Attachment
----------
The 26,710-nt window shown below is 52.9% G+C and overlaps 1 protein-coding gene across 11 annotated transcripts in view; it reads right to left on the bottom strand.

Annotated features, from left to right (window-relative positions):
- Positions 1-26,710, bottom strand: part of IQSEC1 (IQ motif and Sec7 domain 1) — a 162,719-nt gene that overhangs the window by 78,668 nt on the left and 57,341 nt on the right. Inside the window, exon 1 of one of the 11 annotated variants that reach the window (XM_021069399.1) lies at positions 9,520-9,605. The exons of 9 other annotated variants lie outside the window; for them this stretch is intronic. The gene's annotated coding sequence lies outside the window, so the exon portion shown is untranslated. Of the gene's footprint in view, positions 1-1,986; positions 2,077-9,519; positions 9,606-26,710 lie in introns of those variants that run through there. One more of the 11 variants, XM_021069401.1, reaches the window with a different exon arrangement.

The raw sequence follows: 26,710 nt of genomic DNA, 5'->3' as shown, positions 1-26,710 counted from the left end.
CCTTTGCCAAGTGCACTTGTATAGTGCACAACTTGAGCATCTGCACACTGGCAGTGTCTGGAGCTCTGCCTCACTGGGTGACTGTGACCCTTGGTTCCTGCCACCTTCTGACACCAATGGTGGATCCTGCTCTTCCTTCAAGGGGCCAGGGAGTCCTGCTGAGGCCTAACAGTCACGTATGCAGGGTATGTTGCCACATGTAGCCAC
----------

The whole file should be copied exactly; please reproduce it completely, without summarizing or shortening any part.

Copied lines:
The 26,710-nt window shown below is 52.9% G+C and overlaps 1 protein-coding gene across 11 annotated transcripts in view; it reads right to left on the bottom strand.

Annotated features, from left to right (window-relative positions):
- Positions 1-26,710, bottom strand: part of IQSEC1 (IQ motif and Sec7 domain 1) — a 162,719-nt gene that overhangs the window by 78,668 nt on the left and 57,341 nt on the right. Inside the window, exon 1 of one of the 11 annotated variants that reach the window (XM_021069399.1) lies at positions 9,520-9,605. The exons of 9 other annotated variants lie outside the window; for them this stretch is intronic. The gene's annotated coding sequence lies outside the window, so the exon portion shown is untranslated. Of the gene's footprint in view, positions 1-1,986; positions 2,077-9,519; positions 9,606-26,710 lie in introns of those variants that run through there. One more of the 11 variants, XM_021069401.1, reaches the window with a different exon arrangement.

The raw sequence follows: 26,710 nt of genomic DNA, 5'->3' as shown, positions 1-26,710 counted from the left end.
CCTTTGCCAAGTGCACTTGTATAGTGCACAACTTGAGCATCTGCACACTGGCAGTGTCTGGAGCTCTGCCTCACTGGGTGACTGTGACCCTTGGTTCCTGCCACCTTCTGACACCAATGGTGGATCCTGCTCTTCCTTCAAGGGGCCAGGGAGTCCTGCTGAGGCCTAACAGTCACGTATGCAGGGTATGTTGCCACATGTAGCCAC